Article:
The film is set in Yoshiwara, the red-light district of Tokyo, in the nineteenth century. It depicts a love triangle between a high-class prostitute, a Russian naval officer and a rickshaw man.
The period of exile between Max Ophuls’ departure from Germany after the rise of Hitler and his flight to America after the fall of France remains the most neglected portion of his career. Of the nine films he directed, mainly in France, during those seven years, only one (La Signora di Tutti ) is at all well known; one (On a Vole un Homme ) is lost; and opportunities to see the remainder are largely confined to the occasional touring retrospective. The neglect of Yoshiwara (1937) is therefore not unique. It is neither the most perfect of Ophuls’ prewar French films (a title which would probably be claimed by the rather academic brilliance of Sans Lendemain ) nor the most complex (I would choose Werther , a masterly perversion of Goethe’s novel which substantially improves on the self-indulgent romanticism of its literary source). But it is certainly the most underrated, not least by Ophuls himself, who dismissed it in interviews’; while most of those critics who have not ignored it have despised it.
Typically the French line has been kinder than the Anglo-American: Lorenzo Codelli’s account in Positif is the only really enthusiastic (albeit brief) recent discussion of the film that I have come across. Claude Beylie quotes several favourable extracts from the French reviewers of 1937; while acknowledging that “today’s” audiences (today being 1963) find it dated, he extends qualified praise to Ophuls’ efforts to imbue a “grotesque” scenario with “a kind of half-decorative, half-sentimental poetry”. Richard Roud, on the other hand, finds it “grotesque” without qualification, while Susan White, in her book-length study of the director’s work, relegates it to a footnote, condemns it for “pasteboard Japonism”, and describes it as “a dime-store Mizoguchi”.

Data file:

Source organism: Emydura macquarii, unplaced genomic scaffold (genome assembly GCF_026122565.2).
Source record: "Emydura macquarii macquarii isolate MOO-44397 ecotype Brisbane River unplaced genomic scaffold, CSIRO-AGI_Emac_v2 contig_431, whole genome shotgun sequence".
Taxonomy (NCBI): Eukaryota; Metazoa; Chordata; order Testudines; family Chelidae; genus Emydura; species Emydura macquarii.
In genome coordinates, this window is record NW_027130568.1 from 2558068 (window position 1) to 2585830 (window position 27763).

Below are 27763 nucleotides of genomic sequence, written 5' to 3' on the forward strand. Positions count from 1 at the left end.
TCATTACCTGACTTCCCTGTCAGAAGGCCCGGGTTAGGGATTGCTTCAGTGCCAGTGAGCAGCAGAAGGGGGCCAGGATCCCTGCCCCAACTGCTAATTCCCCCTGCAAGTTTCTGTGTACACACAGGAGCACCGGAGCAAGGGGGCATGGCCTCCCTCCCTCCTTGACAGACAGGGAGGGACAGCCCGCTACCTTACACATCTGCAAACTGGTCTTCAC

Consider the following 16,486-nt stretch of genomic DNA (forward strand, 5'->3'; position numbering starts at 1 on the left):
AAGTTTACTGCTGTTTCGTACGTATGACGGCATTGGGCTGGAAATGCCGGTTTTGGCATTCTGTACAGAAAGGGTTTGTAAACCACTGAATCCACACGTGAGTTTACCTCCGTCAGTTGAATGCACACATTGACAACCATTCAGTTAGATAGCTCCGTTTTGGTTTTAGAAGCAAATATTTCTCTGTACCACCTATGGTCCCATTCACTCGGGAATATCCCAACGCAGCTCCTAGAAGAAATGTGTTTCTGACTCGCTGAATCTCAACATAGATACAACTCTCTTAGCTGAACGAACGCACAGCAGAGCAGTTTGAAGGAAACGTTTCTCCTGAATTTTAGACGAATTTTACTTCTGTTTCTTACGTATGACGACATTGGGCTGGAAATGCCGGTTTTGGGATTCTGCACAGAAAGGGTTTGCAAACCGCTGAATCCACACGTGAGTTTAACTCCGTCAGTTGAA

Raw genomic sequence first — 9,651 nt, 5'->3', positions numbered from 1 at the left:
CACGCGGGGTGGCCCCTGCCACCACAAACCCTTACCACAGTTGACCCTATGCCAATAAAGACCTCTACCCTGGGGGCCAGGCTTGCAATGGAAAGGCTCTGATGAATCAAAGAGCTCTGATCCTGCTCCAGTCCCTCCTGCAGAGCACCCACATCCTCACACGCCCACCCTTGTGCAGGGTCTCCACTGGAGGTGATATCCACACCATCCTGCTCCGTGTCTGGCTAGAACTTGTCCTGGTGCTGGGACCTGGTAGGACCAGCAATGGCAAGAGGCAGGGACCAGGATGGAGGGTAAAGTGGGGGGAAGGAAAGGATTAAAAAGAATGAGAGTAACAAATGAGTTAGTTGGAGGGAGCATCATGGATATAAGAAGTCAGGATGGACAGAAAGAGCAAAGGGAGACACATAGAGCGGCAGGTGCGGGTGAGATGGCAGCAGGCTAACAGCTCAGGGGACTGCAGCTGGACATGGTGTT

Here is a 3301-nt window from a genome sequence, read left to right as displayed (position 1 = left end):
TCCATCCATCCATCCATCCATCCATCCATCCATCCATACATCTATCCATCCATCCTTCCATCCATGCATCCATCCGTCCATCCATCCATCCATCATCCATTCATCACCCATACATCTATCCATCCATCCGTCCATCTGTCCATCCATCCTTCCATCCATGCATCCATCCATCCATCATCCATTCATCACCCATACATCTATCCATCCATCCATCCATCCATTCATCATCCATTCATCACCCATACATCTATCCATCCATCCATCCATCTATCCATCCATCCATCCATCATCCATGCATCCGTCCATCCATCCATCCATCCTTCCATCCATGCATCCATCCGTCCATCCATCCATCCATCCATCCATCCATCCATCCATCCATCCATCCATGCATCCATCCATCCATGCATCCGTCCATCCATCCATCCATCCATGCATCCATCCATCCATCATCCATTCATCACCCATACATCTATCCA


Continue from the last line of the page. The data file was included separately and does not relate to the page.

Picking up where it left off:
Yoshiwara certainly looks more like a Mizoguchi than almost any other European film I could name, and its premise–a woman descends into prostitution for the sake of a male friend or relative–is identical to that of The Downfall of Osen (1934). If Ophuls in 1937 could hardly have been familiar with an oeuvre which was to remain almost unknown in the West until the fifties, the recurrence in Yoshiwara of common Japanese plot motifs suggests at least a reasonable acquaintance with certain fundamental assumptions of Japanese culture. As for “pasteboard Japonism”, art directors Leon and Andre Barsacq were both distinguished professionals whose careers between them encompassed such richly atmospheric and meticulously detailed films as L’Argent (1928, Marcel L’Herbier), La Marseillaise (1938, Jean Renoir) and Les Enfants du Paradis (1945, Marcel Carne). If their sets for Yoshiwara look a little fake, then it may be wisest to ascribe that to budgetary considerations. On the other hand, it may have been a deliberate stylistic choice, in which case one may, as Lorenzo Codelli does, admire the Sternbergian qualities of “an Orient made of cardboard and mysterious shadows.” Certainly to dismiss it for lack of realism is beside the point, and while I think that Ophuls’ Japan is a rather more complex and plausible society than most Western representations of the Orient, I am no more concerned with its historical verisimilitude than I would be with that of his Vienna, Anno 1900, in an account of La Ronde (1950).
2.71GB | 1h 31m | 1920×1080 | mkv